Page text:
Athletics Department recalls team’s jackets

 

By Lauren O’Neil

 

The Athletics Department confiscated cross country team sweatshirts because of concerns that the sweatshirts could be interpreted as offensive.

The sweatshirts displayed the expression, “Families run together,” and an image of a silhouetted family running.

The image was created 20 years ago by a California Department of Transportation employee, to caution drivers of pedestrians on Southern California highways near San Diego. Many of these pedestrians were illegal aliens, and the image has since become commonly known as the “illegal alien sign.”

Director of Athletics Audrius Barzdukas, said he “got a couple of phone calls from people that saw the sweatshirts.”

“I could understand how the image could’ve been interpreted. It’s a very iconic image for people who live in Southern California,” Barzdukas said. “When people saw the sweatshirts they interpreted them in different ways, and some weren’t positive, in ways that the creators of it didn’t foresee.”

Bridget Golob ’10 designed what she thought was a family-friendly sweatshirt.

“We picked the design for the sweatshirts because it depicts a family running,” Golob said. “Cross country is like one massive family so the generic, silhouetted image fit perfectly. I had no intent to create a sweatshirt that would disrespect anybody.”

Golob discovered the image on a commercial t-shirt-making website. It has recently been added to the Smithsonian Museum as an example of American art. The team members discussed and approved the design before it was distributed.

The team received no negative responses to the sweatshirts, Golob said.

“The entire team and the school community that I have spoken to have really liked the sweatshirts,” Golob said. “Before Thursday, nobody had spoken to me about the sweatshirts being insensitive or feeling uncomfortable about our wearing them.”

The team was forced to return the already paid-for sweatshirts to the coaches in order to board the buses before their Oct. 29 meet.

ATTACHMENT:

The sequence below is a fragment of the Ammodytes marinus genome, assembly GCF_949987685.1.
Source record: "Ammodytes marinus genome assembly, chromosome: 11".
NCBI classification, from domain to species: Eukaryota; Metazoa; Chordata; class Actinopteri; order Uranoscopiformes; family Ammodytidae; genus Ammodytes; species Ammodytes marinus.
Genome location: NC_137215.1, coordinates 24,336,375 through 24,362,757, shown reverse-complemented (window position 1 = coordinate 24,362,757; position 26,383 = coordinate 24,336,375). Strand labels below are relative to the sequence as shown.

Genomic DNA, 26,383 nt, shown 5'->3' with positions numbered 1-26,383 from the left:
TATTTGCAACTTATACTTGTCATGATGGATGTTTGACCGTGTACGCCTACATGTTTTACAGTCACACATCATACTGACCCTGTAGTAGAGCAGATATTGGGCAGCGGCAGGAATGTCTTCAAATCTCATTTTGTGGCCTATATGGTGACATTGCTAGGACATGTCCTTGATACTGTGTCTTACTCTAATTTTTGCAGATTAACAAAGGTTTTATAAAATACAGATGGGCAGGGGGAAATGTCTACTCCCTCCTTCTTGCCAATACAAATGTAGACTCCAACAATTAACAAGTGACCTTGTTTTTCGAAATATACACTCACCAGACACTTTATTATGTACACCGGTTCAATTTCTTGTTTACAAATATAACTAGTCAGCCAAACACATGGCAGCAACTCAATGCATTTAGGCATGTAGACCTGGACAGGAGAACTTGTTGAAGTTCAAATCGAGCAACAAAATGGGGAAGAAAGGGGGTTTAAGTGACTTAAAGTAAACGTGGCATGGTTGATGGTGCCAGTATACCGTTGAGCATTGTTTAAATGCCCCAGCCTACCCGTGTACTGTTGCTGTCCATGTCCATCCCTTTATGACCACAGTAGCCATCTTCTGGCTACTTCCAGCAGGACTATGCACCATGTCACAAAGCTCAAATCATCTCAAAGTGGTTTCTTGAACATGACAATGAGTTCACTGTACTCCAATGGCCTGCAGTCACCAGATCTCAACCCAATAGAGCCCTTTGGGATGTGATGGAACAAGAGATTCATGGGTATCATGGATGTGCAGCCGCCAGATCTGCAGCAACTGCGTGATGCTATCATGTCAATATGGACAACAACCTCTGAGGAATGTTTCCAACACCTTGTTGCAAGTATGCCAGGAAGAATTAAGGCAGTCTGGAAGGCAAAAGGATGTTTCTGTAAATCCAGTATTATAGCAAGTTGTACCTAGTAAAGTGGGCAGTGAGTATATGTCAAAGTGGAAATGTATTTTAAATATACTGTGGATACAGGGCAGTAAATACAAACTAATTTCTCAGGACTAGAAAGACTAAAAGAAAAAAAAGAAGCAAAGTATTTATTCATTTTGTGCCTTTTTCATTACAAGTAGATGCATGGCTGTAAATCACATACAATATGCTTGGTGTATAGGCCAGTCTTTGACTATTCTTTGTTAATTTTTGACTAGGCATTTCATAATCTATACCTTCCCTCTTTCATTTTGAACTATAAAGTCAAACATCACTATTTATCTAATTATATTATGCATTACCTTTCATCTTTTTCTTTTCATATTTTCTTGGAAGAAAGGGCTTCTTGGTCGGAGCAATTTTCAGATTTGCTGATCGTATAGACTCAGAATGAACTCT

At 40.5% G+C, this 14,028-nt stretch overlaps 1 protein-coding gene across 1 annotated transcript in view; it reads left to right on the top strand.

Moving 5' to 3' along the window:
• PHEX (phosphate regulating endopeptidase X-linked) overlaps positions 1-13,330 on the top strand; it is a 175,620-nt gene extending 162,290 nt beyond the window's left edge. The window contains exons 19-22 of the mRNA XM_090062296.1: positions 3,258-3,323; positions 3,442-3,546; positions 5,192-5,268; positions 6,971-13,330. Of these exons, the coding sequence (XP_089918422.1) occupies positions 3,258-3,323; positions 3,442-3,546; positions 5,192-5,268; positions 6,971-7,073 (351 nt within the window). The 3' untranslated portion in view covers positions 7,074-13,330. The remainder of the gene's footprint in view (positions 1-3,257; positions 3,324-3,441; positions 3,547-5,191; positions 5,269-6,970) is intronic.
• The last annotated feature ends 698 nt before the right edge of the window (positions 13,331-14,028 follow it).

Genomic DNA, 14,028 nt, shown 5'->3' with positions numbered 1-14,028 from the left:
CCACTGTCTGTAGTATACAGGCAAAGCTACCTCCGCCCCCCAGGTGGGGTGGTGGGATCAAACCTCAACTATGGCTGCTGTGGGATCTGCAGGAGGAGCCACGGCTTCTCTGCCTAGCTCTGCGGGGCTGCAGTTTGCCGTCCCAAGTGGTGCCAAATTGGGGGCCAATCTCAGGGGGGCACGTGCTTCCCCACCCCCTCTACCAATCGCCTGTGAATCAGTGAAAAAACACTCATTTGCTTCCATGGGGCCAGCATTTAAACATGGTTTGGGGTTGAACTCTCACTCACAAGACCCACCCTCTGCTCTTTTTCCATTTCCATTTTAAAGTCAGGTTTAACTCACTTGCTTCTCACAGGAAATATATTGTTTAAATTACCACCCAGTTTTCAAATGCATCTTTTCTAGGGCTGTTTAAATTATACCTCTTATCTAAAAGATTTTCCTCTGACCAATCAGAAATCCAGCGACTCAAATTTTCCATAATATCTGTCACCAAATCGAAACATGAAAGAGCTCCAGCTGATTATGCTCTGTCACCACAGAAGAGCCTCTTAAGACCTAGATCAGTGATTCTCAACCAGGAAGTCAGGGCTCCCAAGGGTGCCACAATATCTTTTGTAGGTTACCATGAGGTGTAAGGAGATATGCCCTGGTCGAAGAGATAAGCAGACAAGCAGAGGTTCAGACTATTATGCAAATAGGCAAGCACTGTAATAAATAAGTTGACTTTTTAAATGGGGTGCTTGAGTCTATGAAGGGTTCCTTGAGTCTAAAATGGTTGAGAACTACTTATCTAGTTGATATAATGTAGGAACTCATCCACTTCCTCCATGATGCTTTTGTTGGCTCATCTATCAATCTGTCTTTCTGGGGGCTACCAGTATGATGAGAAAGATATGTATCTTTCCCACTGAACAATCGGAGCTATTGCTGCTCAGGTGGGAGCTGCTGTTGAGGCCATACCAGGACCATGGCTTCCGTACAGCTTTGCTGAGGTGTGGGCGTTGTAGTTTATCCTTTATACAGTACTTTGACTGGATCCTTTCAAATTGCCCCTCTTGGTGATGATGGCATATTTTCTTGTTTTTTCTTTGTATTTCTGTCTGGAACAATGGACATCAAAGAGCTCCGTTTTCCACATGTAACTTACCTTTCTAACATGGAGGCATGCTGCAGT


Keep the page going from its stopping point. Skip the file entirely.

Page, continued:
“It was unannounced and somewhat humiliating,” Golob said. “We had no warm-up jackets for the meet.”

Some team members agree with the administration’s decision to take away the sweatshirts.

“At first I didn’t really see the point,” David Abergel ’10 said. “I wasn’t upset, because I mean they are just jackets. When I actually found out how and why the sign could be offending to people, I was really upset with myself for being ignorant on the subject. It was definitely the right move on the administration’s part to confiscate them. If I would have known what they represented, I wouldn’t have even worn it.”

Some believe that the design represents racism and elitism, while some people think otherwise.

“There is no race to the silhouetted figures,” Golob said. “It seems that the history of the design is the reason why the sweatshirts were confiscated.”

“I understand why they are offensive,” Chaplain Father J. Young said. “Everyone who sees that sign on the 405 Freeway knows what it means.”

School psychologist Dr. Sheila Siegel said that the problem was that people recognize the image and associate it with the mistreatment of immigrants.

She compared the image to exploitative images of women.

“This issue is obviously bigger than the cross country team or our school,” Golob said.

Team members were not punished for the sweatshirts.

“Context is everything, and the context was innocent and well intentioned,” Barzdukas said. “But, nevertheless, because of different interpretations that people could make of it, we decided it was important to recall the sweatshirts.”

The team will be refunded for the sweatshirts and given new team gear, Barzdukas said.